Outgoing Vice-Chancellor of the University of Ibadan, Prof. Isaac Adewole, reflects on his tenure. – Source: Punch Newspaper.
What do you expect the incoming administration of Muhammadu Buhari to do to raise the standards in the education sector?
I will first tell him that it is easier to get to office than to succeed in it. I will tell him to minimise the number of visits and start working hard. The period of honeymoon is about six months after which he will start facing hard tackles from Nigerians who are expecting so much from him. People are expecting the exchange rate to drop; they want improved electricity, good road and water. Between now and May 29, he will need to sit down and constitute a credible team that will be a rich blend of politicians and technocrats.
There are minefields in the education sector. There are agreements on ground and the unions, especially the Academic Staff Union of Universities, will tackle Buhari if he fails to act in his first six months in office.
The outgoing administration signed an agreement with the union and promised the release of N1.3tr to the universities. It has released less than N200bn of the promised fund so far. So, Buhari will have to find money to pay for the settlement of the 2014 and 2015 agreement.
If he cannot get money immediately, he will have to call ASUU to a meeting and tell its members that he needs a breathing space on the challenges he inherited. He must state his reasons and I am sure that the union, being an association of responsible people, will listen to him. The President cannot pretend that the agreement does not exist.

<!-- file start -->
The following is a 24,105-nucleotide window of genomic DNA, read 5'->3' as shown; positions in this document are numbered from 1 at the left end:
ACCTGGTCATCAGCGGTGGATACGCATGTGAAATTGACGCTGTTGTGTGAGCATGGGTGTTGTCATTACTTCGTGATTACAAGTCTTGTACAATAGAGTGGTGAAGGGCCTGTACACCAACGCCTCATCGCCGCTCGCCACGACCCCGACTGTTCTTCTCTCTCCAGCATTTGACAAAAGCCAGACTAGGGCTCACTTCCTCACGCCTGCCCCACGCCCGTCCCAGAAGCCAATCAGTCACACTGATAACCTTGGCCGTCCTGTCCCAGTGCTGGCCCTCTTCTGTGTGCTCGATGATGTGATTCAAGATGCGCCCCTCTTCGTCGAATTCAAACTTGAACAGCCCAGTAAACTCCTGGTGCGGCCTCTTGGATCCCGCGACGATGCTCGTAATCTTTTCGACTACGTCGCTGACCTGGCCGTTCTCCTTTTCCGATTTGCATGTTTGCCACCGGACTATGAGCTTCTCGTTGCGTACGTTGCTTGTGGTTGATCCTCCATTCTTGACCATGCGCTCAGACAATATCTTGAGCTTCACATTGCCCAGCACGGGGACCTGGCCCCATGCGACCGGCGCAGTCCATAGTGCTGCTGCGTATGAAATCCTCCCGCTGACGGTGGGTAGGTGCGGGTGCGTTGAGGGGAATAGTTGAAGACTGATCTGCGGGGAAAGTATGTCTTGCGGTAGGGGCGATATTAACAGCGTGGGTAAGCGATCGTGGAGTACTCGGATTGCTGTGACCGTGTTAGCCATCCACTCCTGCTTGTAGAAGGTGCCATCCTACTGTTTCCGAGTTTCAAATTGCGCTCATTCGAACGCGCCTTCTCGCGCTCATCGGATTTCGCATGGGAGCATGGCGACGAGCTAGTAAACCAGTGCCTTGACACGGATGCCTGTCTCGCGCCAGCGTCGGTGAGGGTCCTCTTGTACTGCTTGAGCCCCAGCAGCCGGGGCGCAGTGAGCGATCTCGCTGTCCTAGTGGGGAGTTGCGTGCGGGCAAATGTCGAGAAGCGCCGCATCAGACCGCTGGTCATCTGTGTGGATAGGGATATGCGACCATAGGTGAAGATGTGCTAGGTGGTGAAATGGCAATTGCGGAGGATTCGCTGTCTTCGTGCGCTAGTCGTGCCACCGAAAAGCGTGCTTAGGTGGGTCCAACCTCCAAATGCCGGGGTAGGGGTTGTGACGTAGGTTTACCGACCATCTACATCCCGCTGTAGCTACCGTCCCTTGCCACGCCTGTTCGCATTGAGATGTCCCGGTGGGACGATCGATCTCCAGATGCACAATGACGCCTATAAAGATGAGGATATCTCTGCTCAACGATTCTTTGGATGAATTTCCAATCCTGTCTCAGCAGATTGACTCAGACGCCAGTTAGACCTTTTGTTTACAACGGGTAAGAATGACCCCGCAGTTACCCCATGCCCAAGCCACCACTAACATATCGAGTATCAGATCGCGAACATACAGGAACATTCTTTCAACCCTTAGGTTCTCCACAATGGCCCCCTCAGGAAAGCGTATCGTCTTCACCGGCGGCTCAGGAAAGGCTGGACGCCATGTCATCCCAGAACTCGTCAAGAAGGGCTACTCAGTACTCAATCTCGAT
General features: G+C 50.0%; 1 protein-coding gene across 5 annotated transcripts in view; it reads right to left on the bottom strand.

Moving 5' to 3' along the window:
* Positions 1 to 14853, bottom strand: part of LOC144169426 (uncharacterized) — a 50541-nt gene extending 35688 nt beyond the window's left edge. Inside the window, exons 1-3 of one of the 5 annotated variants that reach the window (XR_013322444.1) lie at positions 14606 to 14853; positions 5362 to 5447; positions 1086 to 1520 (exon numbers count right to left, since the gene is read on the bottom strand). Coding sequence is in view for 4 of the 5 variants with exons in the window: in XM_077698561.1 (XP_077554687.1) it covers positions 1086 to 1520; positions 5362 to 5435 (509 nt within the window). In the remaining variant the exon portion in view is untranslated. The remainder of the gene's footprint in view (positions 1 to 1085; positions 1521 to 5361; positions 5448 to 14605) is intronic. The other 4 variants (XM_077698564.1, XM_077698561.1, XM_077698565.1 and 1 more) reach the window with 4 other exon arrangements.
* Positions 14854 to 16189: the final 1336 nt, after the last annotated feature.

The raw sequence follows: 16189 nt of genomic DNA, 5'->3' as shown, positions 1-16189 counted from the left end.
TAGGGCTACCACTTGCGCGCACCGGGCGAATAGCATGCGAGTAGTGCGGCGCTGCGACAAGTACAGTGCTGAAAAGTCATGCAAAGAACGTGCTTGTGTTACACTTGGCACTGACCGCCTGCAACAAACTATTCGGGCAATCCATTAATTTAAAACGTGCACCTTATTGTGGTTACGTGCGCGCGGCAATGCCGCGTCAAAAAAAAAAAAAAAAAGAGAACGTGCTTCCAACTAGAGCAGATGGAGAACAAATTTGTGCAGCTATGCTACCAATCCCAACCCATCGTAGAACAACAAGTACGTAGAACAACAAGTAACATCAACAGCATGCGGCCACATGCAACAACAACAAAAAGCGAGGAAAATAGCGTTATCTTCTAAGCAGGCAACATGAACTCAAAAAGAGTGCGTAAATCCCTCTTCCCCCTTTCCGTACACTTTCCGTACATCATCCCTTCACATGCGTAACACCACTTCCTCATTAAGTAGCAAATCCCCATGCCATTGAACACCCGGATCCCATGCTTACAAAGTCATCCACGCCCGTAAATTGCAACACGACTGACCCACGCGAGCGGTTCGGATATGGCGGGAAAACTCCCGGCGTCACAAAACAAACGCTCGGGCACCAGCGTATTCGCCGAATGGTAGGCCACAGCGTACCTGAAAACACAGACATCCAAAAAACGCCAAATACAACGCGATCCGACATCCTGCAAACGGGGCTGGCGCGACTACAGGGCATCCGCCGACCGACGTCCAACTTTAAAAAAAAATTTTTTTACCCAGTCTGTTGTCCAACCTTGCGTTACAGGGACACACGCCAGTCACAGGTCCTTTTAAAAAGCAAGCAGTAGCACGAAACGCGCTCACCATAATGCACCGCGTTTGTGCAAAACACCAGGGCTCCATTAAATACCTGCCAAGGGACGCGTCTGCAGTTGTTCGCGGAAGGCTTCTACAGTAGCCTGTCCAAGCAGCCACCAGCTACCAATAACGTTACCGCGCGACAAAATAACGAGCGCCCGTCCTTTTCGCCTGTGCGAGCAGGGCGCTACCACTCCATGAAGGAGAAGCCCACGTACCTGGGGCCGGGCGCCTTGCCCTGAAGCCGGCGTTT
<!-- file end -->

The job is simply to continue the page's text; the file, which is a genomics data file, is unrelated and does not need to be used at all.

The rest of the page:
He will have to do a surgical operation in the education sector. We need to rebuild from the foundation. We must not only pay attention to tertiary education, we also need to pay attention to tertiary and secondary education systems. Education cannot be an orphan; Buhari must put in place a mechanism to rebuild education in the country. People should not see the education sector as an item of expenditure but a short path to national development.
What has it being serving as the VC of UI?
I can confidently beat my chest that as part of the progressive management, we have built on what we met on ground. We added value to what we met and one day if I visit the university as its former vice-chancellor, I want to see my successor building on what we left behind. That will gladden my heart. I do tell people that no single VC can complete the programme of revitalisation. It is an ongoing work and the University of Ibadan is a work in progress. The next VC will have to continue building on what we have done.
We have contributed to its infrastructure. We have repositioned the university in the area of teaching and learning. We have added new lecture rooms and we have restored the laboratories. We have also introduced new idea in terms of governance. We have made welfare our keyword and put students in the front of what we do because we consider them as key to our national and developmental assignment as a university. We will love to see this endure and we will love to see the next VC take this to a greater height.